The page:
Search

London Tattoo Convention a-buzz with body art

PUBLISHED: 12:54 03 October 2012

Tattoo enthusiast Chung Wei Ting, also called Oldies,  shows off his tattoos at the Tatto Convention in Tobacco Docks, Wapping.

Tattoo enthusiast Chung Wei Ting, also called Oldies, shows off his tattoos at the Tatto Convention in Tobacco Docks, Wapping.

Archant

The buzz of tattoo machines and thousands of men and women with a seemingly insatiable appetite for pain filled Tobacco Dock last weekend for the annual International London Tattoo Convention.

Now in its 8th year, the Convention continues to draw a crowd apparently intent upon ensuring any as yet undecorated patches of skin are dealt with over the course of the weekend.

Perhaps surprisingly, politeness appears to be the name of the game at the Dock. The crowd – which includes a frankly astonishing number of people with tattoos on their heads and faces – is largely engaging and open-minded when it comes to discussing the pros and cons of body art.

Among the crowd is Alice, a tattooist at Divine Canvas in King’s Cross, who suggests that attitudes towards body art have changed in recent years.

“People are becoming more and more interested in the artistic possibilities of tattooing”, she explains. “It’s becoming more acceptable, and that’s amazing.

“We get City boys coming into our shop, doctors, nurses – all different kinds of people, and that’s what keeps it interesting.

“The world is shrinking, and I feel like it’s becoming more acceptable to decorate yourself in these different ways.”

Wondering around the stalls at the Convention, Alice’s point is easy to appreciate.

Whilst there are a healthy number of the people a first-time convention-goer might expect to find browsing through catalogues of designs, there are plenty more who wouldn’t be out of place filling their trolleys with flat-pack furniture in IKEA.

Alistair Prett, who works in a bank, made the trip from Huddersfield, and is two hours into getting his latest tattoo as we speak. He says the draw of the event is the quality of the tattooists it attracts.

“The tattoo scene where we are is getting better, but you get lots of international artists coming to events like this – people who wouldn’t come to Huddersfield.”

He speaks calmly, not flinching at what is renowned as being an extremely painful experience. “There’s pain, but it’s worth it and I kind of bizarrely enjoy it,” he adds.

The atmosphere in the convention is actually rather civilised - perhaps not what many would expect at such an event, a preconception which could be reinforced after hearing accounts of how people became involved in the tattoo-scene.

Xed Lehead, an artist who first started tattooing himself at the tender age of 13, has an array of piercings and tattoos stretching up to his face and closely-shaven head.

“I was a bit of a maverick”, he says. “I stayed underground and moved around Europe, tattooing people privately in squats, then had some bad experiences and moved to Germany and have been working in a parlour since 2001.”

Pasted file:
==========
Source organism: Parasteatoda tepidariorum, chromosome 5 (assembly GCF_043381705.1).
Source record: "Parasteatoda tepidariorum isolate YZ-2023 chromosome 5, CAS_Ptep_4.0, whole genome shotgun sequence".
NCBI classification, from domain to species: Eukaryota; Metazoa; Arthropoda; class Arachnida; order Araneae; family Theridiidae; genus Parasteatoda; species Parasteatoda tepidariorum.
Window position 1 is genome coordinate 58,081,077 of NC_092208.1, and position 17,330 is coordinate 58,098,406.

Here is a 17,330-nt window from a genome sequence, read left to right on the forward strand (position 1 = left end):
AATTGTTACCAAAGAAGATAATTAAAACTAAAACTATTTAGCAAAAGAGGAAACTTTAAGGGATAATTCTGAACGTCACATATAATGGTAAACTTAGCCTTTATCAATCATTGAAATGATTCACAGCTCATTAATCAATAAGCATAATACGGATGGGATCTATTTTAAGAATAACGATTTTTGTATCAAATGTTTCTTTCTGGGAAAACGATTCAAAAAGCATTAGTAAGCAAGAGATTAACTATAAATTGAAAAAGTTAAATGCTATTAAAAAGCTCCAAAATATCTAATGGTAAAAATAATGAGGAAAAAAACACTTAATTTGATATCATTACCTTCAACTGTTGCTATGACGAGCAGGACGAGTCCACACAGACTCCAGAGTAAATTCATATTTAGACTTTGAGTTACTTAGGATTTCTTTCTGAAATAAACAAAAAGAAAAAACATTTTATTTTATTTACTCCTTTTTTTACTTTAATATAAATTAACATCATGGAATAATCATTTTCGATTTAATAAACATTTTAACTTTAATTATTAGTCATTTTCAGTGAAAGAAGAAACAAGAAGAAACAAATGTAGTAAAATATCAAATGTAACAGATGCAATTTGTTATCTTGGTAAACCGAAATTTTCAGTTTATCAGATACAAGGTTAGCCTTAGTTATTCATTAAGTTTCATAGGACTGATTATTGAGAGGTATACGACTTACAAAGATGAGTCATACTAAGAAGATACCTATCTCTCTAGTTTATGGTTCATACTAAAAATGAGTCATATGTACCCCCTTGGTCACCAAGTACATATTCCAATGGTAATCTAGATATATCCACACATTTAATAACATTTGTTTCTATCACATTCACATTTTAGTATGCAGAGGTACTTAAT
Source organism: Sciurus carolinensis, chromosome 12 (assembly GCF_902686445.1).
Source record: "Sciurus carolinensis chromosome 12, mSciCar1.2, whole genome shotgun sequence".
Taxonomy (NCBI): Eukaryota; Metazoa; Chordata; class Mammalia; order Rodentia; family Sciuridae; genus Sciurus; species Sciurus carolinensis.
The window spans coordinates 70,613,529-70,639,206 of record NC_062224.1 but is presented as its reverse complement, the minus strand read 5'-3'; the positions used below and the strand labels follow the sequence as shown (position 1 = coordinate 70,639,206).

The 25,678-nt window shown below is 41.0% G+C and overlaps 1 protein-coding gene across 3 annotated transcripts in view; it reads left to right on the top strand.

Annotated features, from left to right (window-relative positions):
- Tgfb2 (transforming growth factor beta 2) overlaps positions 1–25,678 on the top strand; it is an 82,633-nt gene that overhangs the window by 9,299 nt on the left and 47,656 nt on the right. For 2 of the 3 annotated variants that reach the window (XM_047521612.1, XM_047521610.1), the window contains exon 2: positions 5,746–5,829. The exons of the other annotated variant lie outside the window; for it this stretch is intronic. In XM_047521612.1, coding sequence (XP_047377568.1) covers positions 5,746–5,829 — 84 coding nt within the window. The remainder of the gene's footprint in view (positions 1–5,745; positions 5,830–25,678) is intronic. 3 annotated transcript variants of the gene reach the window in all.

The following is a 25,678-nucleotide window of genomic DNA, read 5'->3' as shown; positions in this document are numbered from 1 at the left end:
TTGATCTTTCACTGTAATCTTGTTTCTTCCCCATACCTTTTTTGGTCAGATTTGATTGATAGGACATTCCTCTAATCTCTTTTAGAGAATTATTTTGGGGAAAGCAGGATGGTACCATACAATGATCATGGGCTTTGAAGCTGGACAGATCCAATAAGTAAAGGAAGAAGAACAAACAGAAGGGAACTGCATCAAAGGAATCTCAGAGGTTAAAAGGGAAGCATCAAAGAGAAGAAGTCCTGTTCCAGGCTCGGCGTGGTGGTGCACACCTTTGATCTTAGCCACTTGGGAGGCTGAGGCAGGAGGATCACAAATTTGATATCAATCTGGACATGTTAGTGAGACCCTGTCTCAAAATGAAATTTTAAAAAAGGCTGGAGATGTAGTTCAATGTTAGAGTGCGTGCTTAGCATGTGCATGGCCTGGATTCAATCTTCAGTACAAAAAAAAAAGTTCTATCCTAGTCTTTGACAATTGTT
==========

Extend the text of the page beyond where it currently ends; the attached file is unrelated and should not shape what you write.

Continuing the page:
Xed explains that he initially shared many of the mis-givings expected about the prospect of tattooing his face.

“People said to me that I should stop asking what it’s like and just do it. Once you do it, you realise it’s nothing.

“It gave me more invisibility – I thought less about what the world thought about me. It’s not for everyone because it does close some doors, but it opens others.”

The idea of tattoos opening doors might seem surprising, but such is the laid back attitude of many in attendance at the convention it’s one which begins to make more sense.

This environment is perhaps typified by the fact that children can be spotted wondering among the stalls with their parents as people everywhere around them have the finishing touches put to their tattoos.

Francesco Gaudialo and his wife Erica have brought their 10-month-old son Morgan and eight-year-old daughter Maya along. The couple took Maya out of school early specifically to allow her to experience the event.

“It’s something different for them,” Francesco explains. “I love art. It doesn’t matter if it’s tattoos or a painting – it’s all art.”

Despite his unconventional decision to bring his children with him, he’s unwavering in his belief that tattoos are not something for children.

“I don’t think kids should get tattoos before 18. It’s a big decision – it’s for the rest of your life.”

His advice to anyone considering a tattoo differs to that likely to be given out by many of the artists present, who charge anything from £90 per hour to more than £1000.

“If you’re not sure, wait.” I think I will.


If you value what this story gives you, please consider supporting the East London Advertiser. Click the link in the yellow box below for details.

Become a supporter

This newspaper has been a central part of community life for many years, through good times and bad. Coronavirus is one of the greatest challenges our community has ever faced, but if we all play our part we will defeat it. We're here to serve as your advocate and trusted source of local information.

In these testing times, your support is more important than ever. Thank you.

Most Read

Most Read

Latest from the East London Advertiser